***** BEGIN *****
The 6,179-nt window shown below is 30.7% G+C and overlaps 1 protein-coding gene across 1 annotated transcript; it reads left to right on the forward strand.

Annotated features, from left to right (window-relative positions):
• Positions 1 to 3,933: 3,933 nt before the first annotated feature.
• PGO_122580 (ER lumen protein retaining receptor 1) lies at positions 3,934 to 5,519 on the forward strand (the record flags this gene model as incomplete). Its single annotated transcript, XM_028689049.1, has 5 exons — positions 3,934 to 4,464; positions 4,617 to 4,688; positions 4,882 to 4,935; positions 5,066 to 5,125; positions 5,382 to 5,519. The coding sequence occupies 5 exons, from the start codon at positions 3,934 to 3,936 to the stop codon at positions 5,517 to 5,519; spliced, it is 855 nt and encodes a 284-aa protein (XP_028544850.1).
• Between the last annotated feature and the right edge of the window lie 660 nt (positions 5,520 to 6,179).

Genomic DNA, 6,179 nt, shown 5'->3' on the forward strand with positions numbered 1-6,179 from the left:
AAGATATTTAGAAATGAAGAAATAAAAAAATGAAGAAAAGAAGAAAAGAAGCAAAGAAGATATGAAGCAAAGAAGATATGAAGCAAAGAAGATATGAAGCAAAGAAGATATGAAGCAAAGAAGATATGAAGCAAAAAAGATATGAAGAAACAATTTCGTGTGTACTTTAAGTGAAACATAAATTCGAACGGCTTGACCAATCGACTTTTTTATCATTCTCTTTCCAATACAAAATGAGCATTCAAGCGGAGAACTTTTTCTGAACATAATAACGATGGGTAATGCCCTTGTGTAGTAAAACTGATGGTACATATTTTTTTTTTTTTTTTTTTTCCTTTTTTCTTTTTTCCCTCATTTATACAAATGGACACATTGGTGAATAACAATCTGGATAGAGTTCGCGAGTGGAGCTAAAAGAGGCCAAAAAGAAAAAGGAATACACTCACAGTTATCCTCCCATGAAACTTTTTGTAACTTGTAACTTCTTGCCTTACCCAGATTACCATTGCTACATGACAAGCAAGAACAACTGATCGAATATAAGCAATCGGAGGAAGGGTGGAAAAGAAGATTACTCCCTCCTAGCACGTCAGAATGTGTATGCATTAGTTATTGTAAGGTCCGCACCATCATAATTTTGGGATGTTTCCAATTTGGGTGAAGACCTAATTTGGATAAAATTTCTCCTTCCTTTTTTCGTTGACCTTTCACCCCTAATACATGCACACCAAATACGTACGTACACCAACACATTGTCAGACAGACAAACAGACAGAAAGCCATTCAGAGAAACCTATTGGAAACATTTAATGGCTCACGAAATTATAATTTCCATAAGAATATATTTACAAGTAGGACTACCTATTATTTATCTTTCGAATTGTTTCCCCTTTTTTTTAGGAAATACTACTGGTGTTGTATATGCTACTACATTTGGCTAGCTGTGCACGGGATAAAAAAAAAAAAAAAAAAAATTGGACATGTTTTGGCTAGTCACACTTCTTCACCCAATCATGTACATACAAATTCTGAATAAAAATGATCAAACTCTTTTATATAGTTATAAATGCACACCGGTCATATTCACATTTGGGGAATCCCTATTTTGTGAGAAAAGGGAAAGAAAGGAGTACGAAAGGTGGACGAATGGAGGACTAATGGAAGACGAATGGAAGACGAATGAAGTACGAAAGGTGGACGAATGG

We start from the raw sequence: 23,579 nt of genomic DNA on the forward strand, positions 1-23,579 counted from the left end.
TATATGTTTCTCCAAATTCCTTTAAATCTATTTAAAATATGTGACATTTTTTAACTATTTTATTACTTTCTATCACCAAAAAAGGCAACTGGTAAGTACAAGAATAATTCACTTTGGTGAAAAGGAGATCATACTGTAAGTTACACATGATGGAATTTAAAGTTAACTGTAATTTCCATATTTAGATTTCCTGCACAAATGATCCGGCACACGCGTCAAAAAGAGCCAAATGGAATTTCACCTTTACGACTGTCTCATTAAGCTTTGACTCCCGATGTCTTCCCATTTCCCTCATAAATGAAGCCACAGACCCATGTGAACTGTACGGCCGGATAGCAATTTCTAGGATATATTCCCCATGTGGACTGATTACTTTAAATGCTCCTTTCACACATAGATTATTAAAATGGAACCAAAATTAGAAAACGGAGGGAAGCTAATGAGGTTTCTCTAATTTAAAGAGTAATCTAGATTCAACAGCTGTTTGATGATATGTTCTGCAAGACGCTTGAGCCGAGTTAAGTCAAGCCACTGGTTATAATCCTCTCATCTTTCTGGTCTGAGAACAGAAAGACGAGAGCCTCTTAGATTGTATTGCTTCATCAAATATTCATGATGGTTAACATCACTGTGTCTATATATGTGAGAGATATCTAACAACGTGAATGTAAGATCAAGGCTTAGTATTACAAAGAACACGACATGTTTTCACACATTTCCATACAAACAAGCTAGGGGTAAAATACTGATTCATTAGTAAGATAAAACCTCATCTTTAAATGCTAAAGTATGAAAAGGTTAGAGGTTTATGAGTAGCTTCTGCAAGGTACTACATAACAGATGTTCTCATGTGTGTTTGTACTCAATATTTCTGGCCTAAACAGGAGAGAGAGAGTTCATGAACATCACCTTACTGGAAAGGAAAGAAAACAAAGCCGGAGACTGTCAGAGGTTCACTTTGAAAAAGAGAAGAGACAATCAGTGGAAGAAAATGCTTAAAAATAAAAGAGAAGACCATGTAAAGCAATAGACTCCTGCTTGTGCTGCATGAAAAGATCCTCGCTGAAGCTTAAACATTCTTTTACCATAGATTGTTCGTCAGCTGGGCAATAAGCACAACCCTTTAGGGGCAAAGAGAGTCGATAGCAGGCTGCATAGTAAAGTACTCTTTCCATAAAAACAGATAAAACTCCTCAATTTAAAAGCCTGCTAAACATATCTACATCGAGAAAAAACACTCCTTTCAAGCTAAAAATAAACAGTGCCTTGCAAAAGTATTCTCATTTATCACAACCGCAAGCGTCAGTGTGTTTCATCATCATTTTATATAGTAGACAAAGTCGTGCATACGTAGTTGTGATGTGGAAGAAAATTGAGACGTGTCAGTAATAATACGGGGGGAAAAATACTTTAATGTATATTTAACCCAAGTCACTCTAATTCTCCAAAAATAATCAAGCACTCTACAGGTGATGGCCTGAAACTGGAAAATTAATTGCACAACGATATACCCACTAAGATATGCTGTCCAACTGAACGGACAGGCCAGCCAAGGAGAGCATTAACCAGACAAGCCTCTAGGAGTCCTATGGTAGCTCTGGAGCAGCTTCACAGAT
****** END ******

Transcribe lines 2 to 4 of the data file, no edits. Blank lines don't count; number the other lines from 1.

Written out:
Annotated features, from left to right (window-relative positions):
• Positions 1 to 3,933: 3,933 nt before the first annotated feature.
• PGO_122580 (ER lumen protein retaining receptor 1) lies at positions 3,934 to 5,519 on the forward strand (the record flags this gene model as incomplete). Its single annotated transcript, XM_028689049.1, has 5 exons — positions 3,934 to 4,464; positions 4,617 to 4,688; positions 4,882 to 4,935; positions 5,066 to 5,125; positions 5,382 to 5,519. The coding sequence occupies 5 exons, from the start codon at positions 3,934 to 3,936 to the stop codon at positions 5,517 to 5,519; spliced, it is 855 nt and encodes a 284-aa protein (XP_028544850.1).